Scampi in Butter Wine Sauce

By now we had been at it for 6 hours and it was time for the main course. Like the scallops, there was no question on how I was going to prepare the NY strip. I seared them in butter, garlic, and thyme in a hot pan and then finished them in the oven. Then served them with roasted cherry tomatoes, green beans, and a couple of dollops of compound butter.

The steak had such bold flavours we needed something equally bold to drink, so we paired it with a Cono Sur 2014 Cabernet Sauvignon. The black pepper notes in the wine really matched up nicely with the seasoning on the steak. The full body and tannins in the wine also helped to cut through the richness of the compound butter.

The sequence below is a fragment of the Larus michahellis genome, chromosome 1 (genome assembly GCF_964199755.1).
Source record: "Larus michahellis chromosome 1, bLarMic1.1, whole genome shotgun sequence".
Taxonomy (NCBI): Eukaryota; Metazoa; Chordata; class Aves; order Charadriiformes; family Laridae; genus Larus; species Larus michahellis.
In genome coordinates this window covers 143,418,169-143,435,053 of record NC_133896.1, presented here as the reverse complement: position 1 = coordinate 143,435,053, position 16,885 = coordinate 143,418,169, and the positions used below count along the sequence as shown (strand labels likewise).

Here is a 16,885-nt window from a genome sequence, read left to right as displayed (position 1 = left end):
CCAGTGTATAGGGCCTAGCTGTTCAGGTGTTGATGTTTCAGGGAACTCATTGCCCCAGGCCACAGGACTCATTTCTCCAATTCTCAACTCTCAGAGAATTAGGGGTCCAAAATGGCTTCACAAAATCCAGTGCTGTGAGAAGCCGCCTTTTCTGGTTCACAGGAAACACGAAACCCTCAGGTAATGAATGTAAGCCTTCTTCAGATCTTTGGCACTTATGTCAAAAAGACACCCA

Steak with Tomatoes and Green Beans

In our initial discussion, there hadn’t been any mention of dessert but really what’s a meal without dessert? I went with one of my tried and trues, caramelized pineapple. Normally this is also a dish best done on the bbq. Since the weather was being uncooperative I decided to flambe the pineapple on the stove stop instead.

Caramelized Pineapple

When it was all said and done, dinner was 6 courses and had lasted for 9 hours. At one point, in the evening one of my dining companions made the comment that a dinner like this needed to be done over a long period of time.

In fact it reminded her of the anecdote about how to boil a frog? You can’t place a frog directly in boiling water, it will jump out. You have to place it in room temperature water and slowly raise the temperature until the water is boiling.